One of the most valuable lessons I have learned is that a lot more can be accomplished if a person has no idea "it is not possible." 

As a result, I try not to discourage them but lead them in the direction of valuable information that will help them cope if they do in fact hit a "reality" bump.

For example, one of the most valuable things a person can do is read biographies of people they admire. It is immaterial who the biography is about or what struggles the person experienced. Just someone they believe has reached the sought-after peak - whether within the industry the person is interested in or just in general.

The value in the biographies, in addition to being inspirational that such peaks are possible and seeing how the person overcame obstacles, is that their were obstacles. Too many times I hear people aspiring to be like someone, or reach the same peak as someone, without any understanding of the struggles involved. This is dangerous because not realizing the struggles causes us to be unprepared for them and overly hard on ourselves when we hit obstacles. 

Nothing is free. Everyone who has anything of value has worked for it. You may not see the sacrifices. It may appear like the person just opened up their eyes one day to success, but that is never the case. 

Yes, people may "get lucky." Yes, people do experience "breaks." But effort, time, and sacrifices were made before the luck or the break. 

I guarantee it.

So look into the people you admire. Don't just look at where they are today (or whenever their peak occurred). Look deeply into their lives. Study their struggles. Research how they overcame their obstacles. See the mistakes they made. Give them full credit for their success by not ignoring what they overcame. 

Only then will you be able to map out your own plan - and eventually give yourself credit for your own successes.

Tuesday, February 9, 2016

The "Love" Trap for Women

I am originally from Arkansas and grew up Christian. I moved to Arizona in 1998 and became Muslim after many years of study.

Soon after becoming Muslim, a Muslim man approached a Muslim friend of mine's husband to ask about courting me - many Muslims “court” rather than date.

Courtship takes the position that the two people have no physical contact at all (no touching, no hand-holding, no kissing) until marriage. Many in a courtship relationship will not spend any time together until parents or other adult "chaperones" are present at all times. In addition, courting couples state up front that their intentions are to see if the other person is a suitable potential marriage partner. Courtship advocates claim that courtship allows for the two people to truly get to know each other in a more platonic setting without the pressures of physical intimacy or emotions clouding their view.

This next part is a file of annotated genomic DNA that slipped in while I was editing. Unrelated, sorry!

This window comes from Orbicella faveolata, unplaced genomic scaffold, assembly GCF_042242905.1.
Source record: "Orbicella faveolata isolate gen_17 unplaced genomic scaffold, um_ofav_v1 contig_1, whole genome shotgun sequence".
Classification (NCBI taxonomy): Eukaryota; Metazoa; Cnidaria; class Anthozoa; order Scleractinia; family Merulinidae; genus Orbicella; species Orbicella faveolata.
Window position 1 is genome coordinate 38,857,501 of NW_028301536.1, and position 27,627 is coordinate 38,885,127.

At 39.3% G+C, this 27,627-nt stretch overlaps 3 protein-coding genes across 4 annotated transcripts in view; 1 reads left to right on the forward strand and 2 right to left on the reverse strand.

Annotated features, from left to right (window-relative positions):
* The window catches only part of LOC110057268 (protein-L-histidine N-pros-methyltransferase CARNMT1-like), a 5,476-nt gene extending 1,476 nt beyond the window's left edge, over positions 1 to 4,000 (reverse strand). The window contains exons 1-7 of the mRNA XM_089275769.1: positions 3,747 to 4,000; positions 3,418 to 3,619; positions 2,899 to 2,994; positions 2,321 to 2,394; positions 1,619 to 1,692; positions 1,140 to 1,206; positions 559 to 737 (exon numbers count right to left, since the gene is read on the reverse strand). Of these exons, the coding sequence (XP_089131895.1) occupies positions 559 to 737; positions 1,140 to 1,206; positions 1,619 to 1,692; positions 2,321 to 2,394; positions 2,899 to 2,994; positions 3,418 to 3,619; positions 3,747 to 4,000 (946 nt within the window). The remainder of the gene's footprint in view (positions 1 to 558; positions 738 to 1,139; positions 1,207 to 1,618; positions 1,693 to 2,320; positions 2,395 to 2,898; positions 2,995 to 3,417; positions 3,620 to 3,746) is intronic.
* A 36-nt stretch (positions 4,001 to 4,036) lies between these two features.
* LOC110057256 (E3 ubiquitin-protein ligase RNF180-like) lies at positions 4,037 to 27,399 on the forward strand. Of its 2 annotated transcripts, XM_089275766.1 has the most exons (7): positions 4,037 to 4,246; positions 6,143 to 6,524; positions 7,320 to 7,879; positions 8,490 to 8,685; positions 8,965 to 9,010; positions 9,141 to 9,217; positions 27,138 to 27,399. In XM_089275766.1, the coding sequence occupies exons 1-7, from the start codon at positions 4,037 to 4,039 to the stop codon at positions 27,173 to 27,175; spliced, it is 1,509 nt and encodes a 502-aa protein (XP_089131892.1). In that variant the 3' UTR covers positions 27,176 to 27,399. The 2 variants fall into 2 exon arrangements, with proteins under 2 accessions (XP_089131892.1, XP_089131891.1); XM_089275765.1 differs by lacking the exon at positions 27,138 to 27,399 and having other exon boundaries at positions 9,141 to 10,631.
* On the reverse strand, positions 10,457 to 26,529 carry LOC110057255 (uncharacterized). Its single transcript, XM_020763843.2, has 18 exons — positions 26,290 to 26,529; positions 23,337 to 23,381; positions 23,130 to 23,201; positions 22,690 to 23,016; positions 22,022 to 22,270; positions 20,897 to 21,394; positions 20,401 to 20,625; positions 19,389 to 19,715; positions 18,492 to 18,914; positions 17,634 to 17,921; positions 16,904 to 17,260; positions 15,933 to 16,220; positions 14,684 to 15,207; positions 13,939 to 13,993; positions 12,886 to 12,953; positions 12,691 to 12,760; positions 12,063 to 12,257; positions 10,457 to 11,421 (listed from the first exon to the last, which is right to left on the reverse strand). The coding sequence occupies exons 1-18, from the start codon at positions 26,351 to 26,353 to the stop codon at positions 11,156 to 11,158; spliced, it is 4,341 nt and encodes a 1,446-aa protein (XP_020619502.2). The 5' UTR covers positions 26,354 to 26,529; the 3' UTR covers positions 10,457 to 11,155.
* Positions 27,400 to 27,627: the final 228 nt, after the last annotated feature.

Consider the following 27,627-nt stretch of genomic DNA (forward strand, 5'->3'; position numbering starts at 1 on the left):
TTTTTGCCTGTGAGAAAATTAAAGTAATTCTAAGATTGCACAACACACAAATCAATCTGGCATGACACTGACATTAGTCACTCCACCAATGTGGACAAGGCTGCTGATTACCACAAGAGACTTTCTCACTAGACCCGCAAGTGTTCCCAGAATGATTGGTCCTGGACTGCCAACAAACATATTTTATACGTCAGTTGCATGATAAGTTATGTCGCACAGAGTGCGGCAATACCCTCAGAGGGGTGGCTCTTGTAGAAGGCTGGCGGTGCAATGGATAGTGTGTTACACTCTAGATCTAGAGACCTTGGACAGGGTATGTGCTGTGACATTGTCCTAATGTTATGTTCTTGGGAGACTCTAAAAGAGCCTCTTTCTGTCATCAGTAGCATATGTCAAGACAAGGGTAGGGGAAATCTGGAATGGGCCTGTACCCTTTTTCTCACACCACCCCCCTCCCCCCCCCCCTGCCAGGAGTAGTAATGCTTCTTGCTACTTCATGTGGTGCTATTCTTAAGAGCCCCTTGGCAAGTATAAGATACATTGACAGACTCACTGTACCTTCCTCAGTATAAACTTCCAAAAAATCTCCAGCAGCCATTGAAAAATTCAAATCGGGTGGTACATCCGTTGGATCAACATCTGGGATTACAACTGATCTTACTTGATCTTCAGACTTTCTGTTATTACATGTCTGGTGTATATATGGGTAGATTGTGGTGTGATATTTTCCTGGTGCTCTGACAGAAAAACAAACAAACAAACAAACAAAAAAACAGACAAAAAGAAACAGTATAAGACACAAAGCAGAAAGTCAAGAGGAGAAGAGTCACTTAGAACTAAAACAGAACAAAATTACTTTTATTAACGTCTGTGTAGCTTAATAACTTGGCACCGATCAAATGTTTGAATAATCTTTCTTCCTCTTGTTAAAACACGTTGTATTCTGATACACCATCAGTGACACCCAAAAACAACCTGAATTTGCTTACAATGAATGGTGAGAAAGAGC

You know, like scenes from Little House on the Prairie - boy and girl sit on the porch or in the living room of the girl's family home.

The courtship also ensures the girl's "virtue" is preserved - nothing physical can happen between them because other people could walk into the room at anytime AND the boy cannot tell anyone something happened between them (lying to hurt her reputation in case of rejection or just male bragging) because they were never completely alone, there are witnesses to defend her honor.

My friend and her husband acted as my chaperones. The man and I would meet at their home. We would sit in the formal living room and talk while my friend and her husband were in other parts of the home - the kitchen, family room, etc.

We met two times.  After the second time, my friend's husband asked me if I wanted to marry the man. I was shocked. I said it is too soon to say, I do not know him yet.

Monday, February 8, 2016

Changing Men

The biggest trap women fall into is trying to change men.

This often manifests in a "nice" girl falling for a "bad" boy. Usually she believes her "love" will change him for the better. Bad idea on many levels.

First, no person can change another person. Only two things create change:
    1) a person wants to change and is willing to do the work to change
    2) a person changes his or her actions, which then changes the reaction

Have you ever known a person, or seen a movie, where a woman was constantly trying to change man (how he dresses or losing weight, for example), while he resists? Then they breakup and suddenly everything she tried to get him to do he starts doing? It is a common theme.

The number one thing men hate is women trying to control them - and trying to change him in any way, even if for his own good, is interpreted by men as trying to control them.